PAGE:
Which conditions are conducive and which are obstructive to democracies has been studied by the social sciences for some time. Against the background of growing international connectivity in the economic, political and social spheres, the question of the conditions under which democratic forms of government spread must be asked anew. This book undertakes a systematic comparison of domestic and international influences for the first time.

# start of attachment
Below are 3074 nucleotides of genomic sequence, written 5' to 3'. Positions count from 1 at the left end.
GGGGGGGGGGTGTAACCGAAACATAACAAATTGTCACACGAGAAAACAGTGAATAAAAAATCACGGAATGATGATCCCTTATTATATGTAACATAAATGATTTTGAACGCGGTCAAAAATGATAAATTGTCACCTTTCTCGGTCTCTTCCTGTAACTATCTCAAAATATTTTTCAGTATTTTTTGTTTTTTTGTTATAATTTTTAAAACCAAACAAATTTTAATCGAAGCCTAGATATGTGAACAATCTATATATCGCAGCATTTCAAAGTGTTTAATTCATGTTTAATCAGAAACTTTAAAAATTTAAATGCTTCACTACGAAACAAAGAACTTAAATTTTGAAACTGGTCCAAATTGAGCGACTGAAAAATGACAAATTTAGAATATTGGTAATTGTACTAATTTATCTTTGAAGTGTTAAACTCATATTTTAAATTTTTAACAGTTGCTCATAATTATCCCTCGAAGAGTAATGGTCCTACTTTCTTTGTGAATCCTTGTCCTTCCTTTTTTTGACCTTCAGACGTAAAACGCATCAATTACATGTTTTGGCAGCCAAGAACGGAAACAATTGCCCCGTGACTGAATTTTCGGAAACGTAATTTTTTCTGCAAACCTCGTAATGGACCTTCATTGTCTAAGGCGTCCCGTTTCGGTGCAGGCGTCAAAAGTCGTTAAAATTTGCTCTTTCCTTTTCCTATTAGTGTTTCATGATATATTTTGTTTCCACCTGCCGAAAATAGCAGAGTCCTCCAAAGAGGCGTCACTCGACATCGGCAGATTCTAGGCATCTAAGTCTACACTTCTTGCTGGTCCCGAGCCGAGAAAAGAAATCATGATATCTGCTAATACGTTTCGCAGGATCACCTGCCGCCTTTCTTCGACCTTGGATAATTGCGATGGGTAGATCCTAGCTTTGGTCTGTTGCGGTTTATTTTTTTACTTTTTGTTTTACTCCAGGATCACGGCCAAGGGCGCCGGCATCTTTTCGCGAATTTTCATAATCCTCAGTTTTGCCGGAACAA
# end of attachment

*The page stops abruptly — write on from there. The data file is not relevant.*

While the author uses the structural perspective to analyze influences on the level of democracy in states using quantitative methods, she employs the actor perspective to examine processes of democratic change in four South American states: Argentina, Peru, Chile, and Paraguay. The results are complementary and show an increasing weight shift in favor of external factors of influence: above all, diffusion mechanisms and involvement in international organizations favor democracy. Moreover, several components of the national modernization process that promotes democracy are reproduced at the international level.